When writing a scene where your hero’s facing terrible peril, it’s tempting to throw them a lifeline. Send in reinforcements! Let someone else deal with the conflict so your hero stays safe!
But showing that there’s no help on the horizon can push a hero to find their own way out of danger.
If you need help sparking an idea for how to make this work for your story, the Writer Emergency Pack card “Lose the Cavalry” has some suggestions.
Let’s see how some of these ideas look on screen with an example…
How Die Hard keeps the cavalry from rescuing John McClane
For the first half of Die Hard, John McClane is completely on his own against Hans Gruber and his men. It’s not for lack of trying.
McClane isn’t foolish. He doesn’t want to take on a team of heavily armed terrorists by himself. But each time he tries to get help, he finds more obstacles to overcome.
The failures don’t help him in the moment, but they show McClane as a resourceful, determined hero.
Firefighters to the rescue?
With the phone lines cut and no way to directly contact the police, John comes up with another option: Pulling the fire alarms.
It’s a smart move, since first responders could draw out the terrorists and call for more backup.
Hans realizes what’s happening and has his fake security guard report a false alarm to send the firefighters away. Then he sends some of his men to the floor where John pulled the alarms.
It’s a swift one-two punch where John’s hope of getting help puts him in even more danger than before.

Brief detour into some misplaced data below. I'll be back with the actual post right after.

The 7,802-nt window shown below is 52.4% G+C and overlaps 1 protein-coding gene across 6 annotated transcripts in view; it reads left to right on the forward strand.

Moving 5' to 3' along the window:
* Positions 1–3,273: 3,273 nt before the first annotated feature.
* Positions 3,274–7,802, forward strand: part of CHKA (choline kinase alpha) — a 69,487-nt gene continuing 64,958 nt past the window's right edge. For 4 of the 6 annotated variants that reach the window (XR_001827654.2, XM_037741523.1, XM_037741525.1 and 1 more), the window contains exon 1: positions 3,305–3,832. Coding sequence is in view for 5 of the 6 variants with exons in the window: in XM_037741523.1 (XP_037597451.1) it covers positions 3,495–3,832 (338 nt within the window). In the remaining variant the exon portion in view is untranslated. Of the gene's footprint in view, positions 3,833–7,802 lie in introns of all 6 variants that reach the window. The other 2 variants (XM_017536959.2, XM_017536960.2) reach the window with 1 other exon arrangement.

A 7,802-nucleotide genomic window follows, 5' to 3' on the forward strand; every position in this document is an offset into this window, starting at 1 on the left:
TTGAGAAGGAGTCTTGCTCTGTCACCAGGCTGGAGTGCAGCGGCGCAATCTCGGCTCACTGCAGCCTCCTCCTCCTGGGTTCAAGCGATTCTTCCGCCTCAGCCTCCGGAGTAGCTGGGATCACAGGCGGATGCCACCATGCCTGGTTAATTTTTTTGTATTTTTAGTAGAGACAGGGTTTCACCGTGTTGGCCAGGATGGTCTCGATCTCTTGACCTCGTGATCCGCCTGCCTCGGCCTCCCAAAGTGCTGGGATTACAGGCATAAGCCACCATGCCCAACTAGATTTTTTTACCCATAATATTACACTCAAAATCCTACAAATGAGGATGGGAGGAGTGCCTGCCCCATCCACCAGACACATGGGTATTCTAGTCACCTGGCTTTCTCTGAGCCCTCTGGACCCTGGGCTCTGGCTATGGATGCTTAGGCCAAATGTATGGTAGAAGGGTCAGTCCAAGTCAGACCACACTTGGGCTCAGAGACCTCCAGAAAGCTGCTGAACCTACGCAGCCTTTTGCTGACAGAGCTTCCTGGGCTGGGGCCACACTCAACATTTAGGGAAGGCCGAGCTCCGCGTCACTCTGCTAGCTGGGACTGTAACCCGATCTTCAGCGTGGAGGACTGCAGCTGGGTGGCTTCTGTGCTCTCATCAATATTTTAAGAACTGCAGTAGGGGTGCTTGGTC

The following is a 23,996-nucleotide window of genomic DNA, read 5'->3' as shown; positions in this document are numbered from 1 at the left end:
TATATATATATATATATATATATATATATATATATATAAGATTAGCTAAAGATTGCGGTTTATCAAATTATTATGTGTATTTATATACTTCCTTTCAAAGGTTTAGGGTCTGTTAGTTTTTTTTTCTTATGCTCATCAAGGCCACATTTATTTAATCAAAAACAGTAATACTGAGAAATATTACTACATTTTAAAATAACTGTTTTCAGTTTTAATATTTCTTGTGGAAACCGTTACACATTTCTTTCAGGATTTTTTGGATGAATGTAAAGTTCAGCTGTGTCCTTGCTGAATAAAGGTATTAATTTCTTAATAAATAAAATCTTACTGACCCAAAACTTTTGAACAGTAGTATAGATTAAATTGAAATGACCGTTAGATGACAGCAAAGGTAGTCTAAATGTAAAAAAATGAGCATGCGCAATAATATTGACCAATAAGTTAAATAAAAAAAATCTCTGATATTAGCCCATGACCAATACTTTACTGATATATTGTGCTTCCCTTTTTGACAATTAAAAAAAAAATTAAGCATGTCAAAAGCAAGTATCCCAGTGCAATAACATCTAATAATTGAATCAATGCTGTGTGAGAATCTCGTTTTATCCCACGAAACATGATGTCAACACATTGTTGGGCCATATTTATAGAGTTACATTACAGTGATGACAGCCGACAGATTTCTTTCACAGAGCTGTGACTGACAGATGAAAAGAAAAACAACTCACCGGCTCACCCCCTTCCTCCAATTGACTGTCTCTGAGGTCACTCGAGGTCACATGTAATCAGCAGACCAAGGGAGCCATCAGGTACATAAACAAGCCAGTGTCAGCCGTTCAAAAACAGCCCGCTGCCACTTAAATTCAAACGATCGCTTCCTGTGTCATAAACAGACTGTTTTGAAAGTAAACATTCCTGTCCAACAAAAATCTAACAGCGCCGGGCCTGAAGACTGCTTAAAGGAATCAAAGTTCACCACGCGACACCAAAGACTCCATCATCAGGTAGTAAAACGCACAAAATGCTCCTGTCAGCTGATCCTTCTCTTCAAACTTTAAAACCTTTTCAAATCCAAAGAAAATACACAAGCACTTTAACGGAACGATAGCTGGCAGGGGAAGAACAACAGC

9-1-1 is a joke
After dispatching a terrorist and stealing their two-way radio, John heads to the roof. He tunes in to the emergency channel and attempts to get a dispatcher to send help to Nakatomi Plaza, explaining the hostage situation.
But the dispatchers get hung up on protocol. They tell him to use a phone to dial 9-1-1 since this is a secure radio channel. They also treat him like the Boy Who Cried Wolf, because they know about the “false alarm” at Nakatomi Plaza earlier that evening.
It’s only after they hear gunfire over his radio that they decide to send a single squad car to “do a drive by” and check on the story.
McClane gets some of what he wants, but not everything, and not fast enough. He’s outrunning terrorists with automatic weapons while his backup-to-be, Officer Al Powell, is shown on a snack run at a gas station.
This moves John closer to his goal of getting help to end the hostage situation, but he’s still in danger and needs to do most of the work himself.
Finally getting somebody’s attention
When Al rolls in to take a look, he radios dispatch that there’s no signs of disturbance. McClane watches from above as Al steps inside to speak to the terrorist disguised as a guard.
The fake guard reminds Al about the false alarm earlier as McClane realizes he needs to do something more to get some attention. He grabs a chair to break a window — which alerts two of the terrorists above him.
McClane’s third attempt to get attention turns against him when he needs to fight two of Gruber’s men before Al decides to drive away.
As McClane shoots the second terrorist he sees Al walking back to his car and comes up with one last tactic — throwing the body of one of the terrorists out the window onto Al’s car.
This gets Al’s attention. Success!
Unfortunately, it also causes several of Gruber’s men to open fire on Al, forcing Al to trash his squad car as he speeds away and calls for more backup.
This is what finally brings the police out in force… but there’s still over an hour left in the film.
Just because the cavalry finally showed up, it doesn’t mean they’re the answer to the hero’s problems.
When you’re having a writer emergency…
Does your hero need backup? Are you itching to send help?
- Go ahead and send the cavalry… but not all at once, or not on time.
- What’s the cost of getting help? Is there something the hero needs to do or give up to earn their backup?
- If the hero knows a way to get help, what obstacles can you throw in their path?
Find out how to get more tips like these from the Writer Emergency Pack!